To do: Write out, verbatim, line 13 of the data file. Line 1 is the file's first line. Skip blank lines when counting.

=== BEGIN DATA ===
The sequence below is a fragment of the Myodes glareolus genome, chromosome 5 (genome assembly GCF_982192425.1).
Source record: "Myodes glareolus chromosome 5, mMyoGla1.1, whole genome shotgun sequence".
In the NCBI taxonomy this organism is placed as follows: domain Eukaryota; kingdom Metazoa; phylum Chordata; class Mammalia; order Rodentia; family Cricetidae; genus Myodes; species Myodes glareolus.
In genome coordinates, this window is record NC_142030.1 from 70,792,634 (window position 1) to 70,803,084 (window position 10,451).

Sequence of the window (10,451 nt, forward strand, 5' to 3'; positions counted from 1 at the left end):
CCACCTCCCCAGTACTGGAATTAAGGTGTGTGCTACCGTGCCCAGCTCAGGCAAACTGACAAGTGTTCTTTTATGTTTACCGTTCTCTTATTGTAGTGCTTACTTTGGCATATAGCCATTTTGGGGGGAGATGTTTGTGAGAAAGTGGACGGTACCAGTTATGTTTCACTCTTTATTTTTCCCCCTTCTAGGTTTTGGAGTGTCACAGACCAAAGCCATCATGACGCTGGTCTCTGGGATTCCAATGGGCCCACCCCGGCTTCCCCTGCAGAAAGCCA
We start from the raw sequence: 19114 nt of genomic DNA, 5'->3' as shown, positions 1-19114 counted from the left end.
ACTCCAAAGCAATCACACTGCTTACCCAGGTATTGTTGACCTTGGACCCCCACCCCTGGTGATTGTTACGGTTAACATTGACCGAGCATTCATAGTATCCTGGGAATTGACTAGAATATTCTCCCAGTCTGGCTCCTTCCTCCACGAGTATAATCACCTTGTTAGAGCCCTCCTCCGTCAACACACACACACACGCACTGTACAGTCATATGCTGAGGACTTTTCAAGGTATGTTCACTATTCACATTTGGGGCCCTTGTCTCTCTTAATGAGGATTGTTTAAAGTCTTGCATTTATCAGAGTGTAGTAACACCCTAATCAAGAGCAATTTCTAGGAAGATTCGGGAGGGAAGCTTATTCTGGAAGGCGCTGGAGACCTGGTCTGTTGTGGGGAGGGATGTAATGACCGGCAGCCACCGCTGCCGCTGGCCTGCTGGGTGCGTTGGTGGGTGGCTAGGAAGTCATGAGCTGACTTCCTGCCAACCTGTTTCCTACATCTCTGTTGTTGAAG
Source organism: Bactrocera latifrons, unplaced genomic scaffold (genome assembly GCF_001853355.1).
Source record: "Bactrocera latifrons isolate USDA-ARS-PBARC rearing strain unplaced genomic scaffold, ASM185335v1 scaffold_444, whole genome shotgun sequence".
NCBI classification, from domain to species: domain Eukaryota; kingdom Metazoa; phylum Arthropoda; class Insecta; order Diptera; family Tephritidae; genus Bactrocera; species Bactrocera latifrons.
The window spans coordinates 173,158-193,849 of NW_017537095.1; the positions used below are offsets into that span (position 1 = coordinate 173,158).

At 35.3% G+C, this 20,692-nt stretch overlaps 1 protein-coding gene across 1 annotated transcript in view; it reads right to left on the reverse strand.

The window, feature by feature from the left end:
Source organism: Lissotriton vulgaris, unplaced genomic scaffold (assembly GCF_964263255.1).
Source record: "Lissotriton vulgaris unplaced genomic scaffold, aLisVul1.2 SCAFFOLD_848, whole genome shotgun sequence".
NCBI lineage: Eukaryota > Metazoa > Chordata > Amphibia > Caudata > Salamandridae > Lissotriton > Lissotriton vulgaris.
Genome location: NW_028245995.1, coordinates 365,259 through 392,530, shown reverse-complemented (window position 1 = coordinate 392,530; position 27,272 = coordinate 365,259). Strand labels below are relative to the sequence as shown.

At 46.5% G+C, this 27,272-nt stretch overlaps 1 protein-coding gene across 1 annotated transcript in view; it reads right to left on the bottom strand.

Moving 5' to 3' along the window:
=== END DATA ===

At 35.3% G+C, this 20,692-nt stretch overlaps 1 protein-coding gene across 1 annotated transcript in view; it reads right to left on the reverse strand.